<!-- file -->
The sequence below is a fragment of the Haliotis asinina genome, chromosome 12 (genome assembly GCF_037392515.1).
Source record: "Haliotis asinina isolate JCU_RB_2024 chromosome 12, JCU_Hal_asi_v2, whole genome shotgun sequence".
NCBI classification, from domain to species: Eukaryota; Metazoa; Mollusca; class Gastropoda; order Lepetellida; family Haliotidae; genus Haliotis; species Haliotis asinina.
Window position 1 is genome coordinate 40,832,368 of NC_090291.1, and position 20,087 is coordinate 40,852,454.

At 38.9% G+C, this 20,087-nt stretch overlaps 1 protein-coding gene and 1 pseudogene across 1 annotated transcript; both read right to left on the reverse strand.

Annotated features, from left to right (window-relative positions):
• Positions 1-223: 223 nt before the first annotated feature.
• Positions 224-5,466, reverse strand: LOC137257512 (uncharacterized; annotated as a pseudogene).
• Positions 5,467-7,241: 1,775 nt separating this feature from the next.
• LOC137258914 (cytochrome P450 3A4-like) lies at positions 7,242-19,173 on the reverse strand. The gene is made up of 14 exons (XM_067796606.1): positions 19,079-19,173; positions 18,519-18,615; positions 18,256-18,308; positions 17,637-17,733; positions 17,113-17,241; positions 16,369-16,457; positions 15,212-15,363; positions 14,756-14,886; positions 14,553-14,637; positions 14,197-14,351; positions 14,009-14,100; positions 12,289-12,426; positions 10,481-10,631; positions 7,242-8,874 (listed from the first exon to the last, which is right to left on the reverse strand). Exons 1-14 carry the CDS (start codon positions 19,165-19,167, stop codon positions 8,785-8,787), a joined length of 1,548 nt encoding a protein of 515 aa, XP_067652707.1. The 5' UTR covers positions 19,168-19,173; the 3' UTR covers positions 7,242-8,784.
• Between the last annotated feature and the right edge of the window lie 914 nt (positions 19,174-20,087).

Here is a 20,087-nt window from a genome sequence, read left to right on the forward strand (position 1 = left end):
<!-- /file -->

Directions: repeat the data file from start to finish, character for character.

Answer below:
The sequence below is a fragment of the Haliotis asinina genome, chromosome 12 (genome assembly GCF_037392515.1).
Source record: "Haliotis asinina isolate JCU_RB_2024 chromosome 12, JCU_Hal_asi_v2, whole genome shotgun sequence".
NCBI classification, from domain to species: Eukaryota; Metazoa; Mollusca; class Gastropoda; order Lepetellida; family Haliotidae; genus Haliotis; species Haliotis asinina.
Window position 1 is genome coordinate 40,832,368 of NC_090291.1, and position 20,087 is coordinate 40,852,454.

At 38.9% G+C, this 20,087-nt stretch overlaps 1 protein-coding gene and 1 pseudogene across 1 annotated transcript; both read right to left on the reverse strand.

Annotated features, from left to right (window-relative positions):
• Positions 1-223: 223 nt before the first annotated feature.
• Positions 224-5,466, reverse strand: LOC137257512 (uncharacterized; annotated as a pseudogene).
• Positions 5,467-7,241: 1,775 nt separating this feature from the next.
• LOC137258914 (cytochrome P450 3A4-like) lies at positions 7,242-19,173 on the reverse strand. The gene is made up of 14 exons (XM_067796606.1): positions 19,079-19,173; positions 18,519-18,615; positions 18,256-18,308; positions 17,637-17,733; positions 17,113-17,241; positions 16,369-16,457; positions 15,212-15,363; positions 14,756-14,886; positions 14,553-14,637; positions 14,197-14,351; positions 14,009-14,100; positions 12,289-12,426; positions 10,481-10,631; positions 7,242-8,874 (listed from the first exon to the last, which is right to left on the reverse strand). Exons 1-14 carry the CDS (start codon positions 19,165-19,167, stop codon positions 8,785-8,787), a joined length of 1,548 nt encoding a protein of 515 aa, XP_067652707.1. The 5' UTR covers positions 19,168-19,173; the 3' UTR covers positions 7,242-8,784.
• Between the last annotated feature and the right edge of the window lie 914 nt (positions 19,174-20,087).

Here is a 20,087-nt window from a genome sequence, read left to right on the forward strand (position 1 = left end):